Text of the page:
To assess the Support, Educate, Empower (SEE) personalized glaucoma coaching program impact on 1) eye drop instillation technique and 2) eye drop instillation self-efficacy.
A prospective pre-post pilot study.
Patients with a diagnosis of glaucoma or ocular hypertension taking ≥ 1 glaucoma medication, ≥40 years old, spoke English, self-administered their eye drops, and ≤80% adherent to their glaucoma medication by electronic monitoring.
Eye drop administration was video recorded before the first SEE in-person coaching session, which included teaching eye drop instillation techniques using a motivational interviewing-based approach. At the third and final in-person counseling session six months later, eye drop administration was video recorded. Participants’ self-efficacy was assessed using the validated Eye Drop Technique Self-Efficacy Scale (EDTSES) survey at baseline and one month after completion program. Pre- and post-intervention videos were assessed by an observer masked to time point. Pre to post intervention comparisons were made using McNemar’s and paired t-tests.
The main outcome was change in participants’ eye drop instillation technique as measured by 1) accuracy of an eye drop landing on the eye, 2) ability to instill an eye drop on the first attempt, and 3) contaminating the bottle by contact with ocular surface, eyelashes, and skin. The secondary outcome measure was pre- to post- change in the EDTSES (6 items, each assessed on a 3-point Likert scale, with higher scores indicating better self-efficacy).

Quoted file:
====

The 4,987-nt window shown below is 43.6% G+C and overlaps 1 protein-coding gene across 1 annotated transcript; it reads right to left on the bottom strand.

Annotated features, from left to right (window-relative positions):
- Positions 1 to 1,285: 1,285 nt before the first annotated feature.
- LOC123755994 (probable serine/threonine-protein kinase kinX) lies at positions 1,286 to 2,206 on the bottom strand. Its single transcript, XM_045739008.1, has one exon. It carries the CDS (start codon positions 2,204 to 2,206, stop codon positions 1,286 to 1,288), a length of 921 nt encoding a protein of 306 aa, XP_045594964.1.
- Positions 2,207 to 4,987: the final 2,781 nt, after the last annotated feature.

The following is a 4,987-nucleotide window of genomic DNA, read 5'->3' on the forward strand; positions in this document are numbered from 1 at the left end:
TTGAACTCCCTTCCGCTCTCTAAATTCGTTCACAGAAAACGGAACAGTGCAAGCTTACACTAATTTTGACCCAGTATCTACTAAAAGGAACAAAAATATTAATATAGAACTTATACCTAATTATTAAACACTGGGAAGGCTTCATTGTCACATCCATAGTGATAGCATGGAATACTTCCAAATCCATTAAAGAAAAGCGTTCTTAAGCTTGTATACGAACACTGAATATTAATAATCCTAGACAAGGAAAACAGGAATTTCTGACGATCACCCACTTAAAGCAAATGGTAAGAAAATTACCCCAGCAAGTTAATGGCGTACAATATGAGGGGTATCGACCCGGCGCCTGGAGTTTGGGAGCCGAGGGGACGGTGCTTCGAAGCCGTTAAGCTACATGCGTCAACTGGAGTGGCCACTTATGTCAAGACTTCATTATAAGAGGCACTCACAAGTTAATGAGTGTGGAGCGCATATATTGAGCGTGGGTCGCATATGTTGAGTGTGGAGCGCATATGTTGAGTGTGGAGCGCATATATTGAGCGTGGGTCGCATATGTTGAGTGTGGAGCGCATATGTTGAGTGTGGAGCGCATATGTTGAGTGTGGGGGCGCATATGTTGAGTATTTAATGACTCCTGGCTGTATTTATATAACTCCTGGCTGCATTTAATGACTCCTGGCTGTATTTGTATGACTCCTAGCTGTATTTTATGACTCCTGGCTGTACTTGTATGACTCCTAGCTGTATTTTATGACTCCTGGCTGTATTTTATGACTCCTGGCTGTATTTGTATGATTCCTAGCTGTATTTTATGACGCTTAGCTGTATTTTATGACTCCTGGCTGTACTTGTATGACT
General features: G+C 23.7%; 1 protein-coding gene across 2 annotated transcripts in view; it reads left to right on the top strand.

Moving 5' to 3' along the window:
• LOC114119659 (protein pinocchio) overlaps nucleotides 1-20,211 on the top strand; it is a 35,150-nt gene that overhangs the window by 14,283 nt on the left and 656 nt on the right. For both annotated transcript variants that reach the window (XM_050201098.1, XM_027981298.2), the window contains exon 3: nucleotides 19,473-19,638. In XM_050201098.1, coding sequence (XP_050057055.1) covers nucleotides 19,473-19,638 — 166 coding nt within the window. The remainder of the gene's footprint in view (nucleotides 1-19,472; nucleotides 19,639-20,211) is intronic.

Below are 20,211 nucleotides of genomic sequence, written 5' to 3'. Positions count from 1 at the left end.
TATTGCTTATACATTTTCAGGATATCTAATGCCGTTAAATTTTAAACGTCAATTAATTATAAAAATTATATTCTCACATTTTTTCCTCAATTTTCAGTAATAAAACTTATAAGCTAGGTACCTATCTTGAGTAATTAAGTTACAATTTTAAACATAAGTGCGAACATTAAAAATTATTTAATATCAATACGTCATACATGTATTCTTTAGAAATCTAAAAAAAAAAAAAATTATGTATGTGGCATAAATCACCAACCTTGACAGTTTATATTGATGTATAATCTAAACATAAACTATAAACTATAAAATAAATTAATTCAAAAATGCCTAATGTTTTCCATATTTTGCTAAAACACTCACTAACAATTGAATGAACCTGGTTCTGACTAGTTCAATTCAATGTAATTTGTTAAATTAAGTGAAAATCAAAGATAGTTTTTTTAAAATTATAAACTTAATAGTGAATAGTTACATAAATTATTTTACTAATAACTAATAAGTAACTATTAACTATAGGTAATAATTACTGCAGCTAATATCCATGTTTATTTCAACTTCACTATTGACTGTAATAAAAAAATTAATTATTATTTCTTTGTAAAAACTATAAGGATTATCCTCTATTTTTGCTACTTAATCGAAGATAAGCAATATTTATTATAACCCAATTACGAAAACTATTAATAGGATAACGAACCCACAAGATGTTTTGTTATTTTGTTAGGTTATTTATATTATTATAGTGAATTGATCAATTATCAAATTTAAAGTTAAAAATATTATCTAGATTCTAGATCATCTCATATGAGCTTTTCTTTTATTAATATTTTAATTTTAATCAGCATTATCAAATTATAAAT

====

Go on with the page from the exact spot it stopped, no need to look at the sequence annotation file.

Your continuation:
Thirty-nine subjects completed the SEE intervention, 38 with pre and post EDTSES scores and 31 with video recordings. Six out of 31 participants instilling drops outside the eye pre-intervention improved their technique post-intervention, while 2 participants worsened (p=0.157). From pre- to post-intervention, participants demonstrated significant improvement in not touching the ocular surface (p=0.046), the eyelashes (p=0.020), or the skin (p=0.025) with the bottle tip. There was a significant increase in eye drop instillation self-efficacy from an average score of 2.6 (SD=0.3) to 2.8 (SD=0.2) on the EDTSES (p=0.007).
The SEE Program significantly decreased eye drop bottle contamination and increased eye drop instillation self-efficacy.

Copyright © 2020. Published by Elsevier Inc.